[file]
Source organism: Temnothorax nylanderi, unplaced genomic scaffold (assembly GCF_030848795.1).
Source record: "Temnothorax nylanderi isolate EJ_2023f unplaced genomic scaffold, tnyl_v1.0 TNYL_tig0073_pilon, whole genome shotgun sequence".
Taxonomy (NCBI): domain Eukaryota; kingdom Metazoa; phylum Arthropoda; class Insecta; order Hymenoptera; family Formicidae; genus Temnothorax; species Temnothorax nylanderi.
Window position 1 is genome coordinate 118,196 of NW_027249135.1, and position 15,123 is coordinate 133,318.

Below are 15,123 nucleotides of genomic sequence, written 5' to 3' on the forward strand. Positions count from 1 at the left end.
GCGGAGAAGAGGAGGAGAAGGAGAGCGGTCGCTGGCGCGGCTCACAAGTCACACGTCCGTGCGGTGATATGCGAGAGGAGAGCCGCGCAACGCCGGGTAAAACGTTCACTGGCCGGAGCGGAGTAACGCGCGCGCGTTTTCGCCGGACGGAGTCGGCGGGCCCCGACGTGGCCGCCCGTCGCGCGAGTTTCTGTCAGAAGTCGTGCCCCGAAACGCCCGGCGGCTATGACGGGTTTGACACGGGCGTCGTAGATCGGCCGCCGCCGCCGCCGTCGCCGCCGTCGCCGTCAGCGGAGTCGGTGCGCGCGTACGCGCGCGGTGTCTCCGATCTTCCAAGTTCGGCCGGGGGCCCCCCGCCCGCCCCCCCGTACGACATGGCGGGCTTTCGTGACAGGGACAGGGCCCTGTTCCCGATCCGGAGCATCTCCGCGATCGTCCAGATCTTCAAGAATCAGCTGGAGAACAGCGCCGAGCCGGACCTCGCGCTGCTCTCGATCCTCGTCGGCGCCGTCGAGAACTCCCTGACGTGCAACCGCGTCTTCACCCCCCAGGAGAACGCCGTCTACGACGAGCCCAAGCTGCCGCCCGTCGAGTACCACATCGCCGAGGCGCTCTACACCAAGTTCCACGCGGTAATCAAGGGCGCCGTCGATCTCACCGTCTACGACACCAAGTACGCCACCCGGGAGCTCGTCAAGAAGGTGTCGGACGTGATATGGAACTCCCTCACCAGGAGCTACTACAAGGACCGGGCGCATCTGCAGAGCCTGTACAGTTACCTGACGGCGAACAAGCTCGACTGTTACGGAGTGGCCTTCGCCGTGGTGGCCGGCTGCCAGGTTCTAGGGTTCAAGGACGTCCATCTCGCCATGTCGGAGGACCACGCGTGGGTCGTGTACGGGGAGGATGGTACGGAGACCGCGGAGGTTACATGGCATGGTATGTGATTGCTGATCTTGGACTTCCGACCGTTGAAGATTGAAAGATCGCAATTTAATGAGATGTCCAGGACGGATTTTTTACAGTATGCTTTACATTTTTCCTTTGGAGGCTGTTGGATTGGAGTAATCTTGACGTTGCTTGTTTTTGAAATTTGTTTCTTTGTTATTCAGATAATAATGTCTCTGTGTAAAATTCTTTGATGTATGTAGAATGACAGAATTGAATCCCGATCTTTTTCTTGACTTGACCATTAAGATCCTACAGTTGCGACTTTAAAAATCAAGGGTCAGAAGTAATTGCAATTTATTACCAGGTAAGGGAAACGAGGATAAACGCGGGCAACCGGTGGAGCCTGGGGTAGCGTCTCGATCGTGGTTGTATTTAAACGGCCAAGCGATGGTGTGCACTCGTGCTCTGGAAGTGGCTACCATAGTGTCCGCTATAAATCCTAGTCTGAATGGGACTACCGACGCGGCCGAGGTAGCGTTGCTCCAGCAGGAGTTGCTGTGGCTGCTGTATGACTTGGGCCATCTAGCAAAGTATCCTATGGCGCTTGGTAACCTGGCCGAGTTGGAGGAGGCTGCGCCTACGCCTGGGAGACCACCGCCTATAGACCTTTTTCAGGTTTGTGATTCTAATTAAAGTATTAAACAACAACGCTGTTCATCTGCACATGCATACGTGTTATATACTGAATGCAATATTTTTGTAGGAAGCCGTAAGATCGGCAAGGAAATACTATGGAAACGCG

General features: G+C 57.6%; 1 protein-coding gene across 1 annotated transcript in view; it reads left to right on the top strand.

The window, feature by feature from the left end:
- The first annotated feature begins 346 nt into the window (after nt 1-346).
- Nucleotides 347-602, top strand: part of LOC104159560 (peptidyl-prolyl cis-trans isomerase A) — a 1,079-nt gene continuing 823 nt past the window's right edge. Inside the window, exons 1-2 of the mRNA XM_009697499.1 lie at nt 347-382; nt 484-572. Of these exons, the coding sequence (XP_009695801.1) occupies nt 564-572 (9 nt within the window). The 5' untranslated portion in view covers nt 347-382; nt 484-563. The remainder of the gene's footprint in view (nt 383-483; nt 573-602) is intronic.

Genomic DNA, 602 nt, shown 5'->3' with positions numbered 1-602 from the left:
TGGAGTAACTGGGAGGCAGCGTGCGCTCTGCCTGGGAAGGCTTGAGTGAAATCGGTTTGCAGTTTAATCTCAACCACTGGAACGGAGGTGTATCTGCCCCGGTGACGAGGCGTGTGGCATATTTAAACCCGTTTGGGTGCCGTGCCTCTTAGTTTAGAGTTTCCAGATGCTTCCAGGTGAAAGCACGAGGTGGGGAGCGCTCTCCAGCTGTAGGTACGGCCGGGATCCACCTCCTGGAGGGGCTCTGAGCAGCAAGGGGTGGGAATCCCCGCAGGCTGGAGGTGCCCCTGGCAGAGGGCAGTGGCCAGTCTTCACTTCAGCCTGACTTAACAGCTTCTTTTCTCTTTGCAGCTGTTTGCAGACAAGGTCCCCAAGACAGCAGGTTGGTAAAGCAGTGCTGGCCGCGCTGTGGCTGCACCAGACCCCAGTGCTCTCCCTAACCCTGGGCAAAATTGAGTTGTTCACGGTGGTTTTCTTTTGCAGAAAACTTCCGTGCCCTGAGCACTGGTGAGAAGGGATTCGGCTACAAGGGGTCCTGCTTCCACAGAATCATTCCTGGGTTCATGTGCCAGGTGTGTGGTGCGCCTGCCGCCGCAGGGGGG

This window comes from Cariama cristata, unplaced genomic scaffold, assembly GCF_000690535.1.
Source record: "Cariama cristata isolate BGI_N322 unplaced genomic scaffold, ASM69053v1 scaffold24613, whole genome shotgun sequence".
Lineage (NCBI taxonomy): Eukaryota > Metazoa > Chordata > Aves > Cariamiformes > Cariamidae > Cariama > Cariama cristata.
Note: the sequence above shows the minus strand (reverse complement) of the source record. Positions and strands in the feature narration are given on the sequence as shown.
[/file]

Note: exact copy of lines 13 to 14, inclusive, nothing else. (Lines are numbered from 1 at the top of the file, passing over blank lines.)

This window comes from Cariama cristata, unplaced genomic scaffold, assembly GCF_000690535.1.
Source record: "Cariama cristata isolate BGI_N322 unplaced genomic scaffold, ASM69053v1 scaffold24613, whole genome shotgun sequence".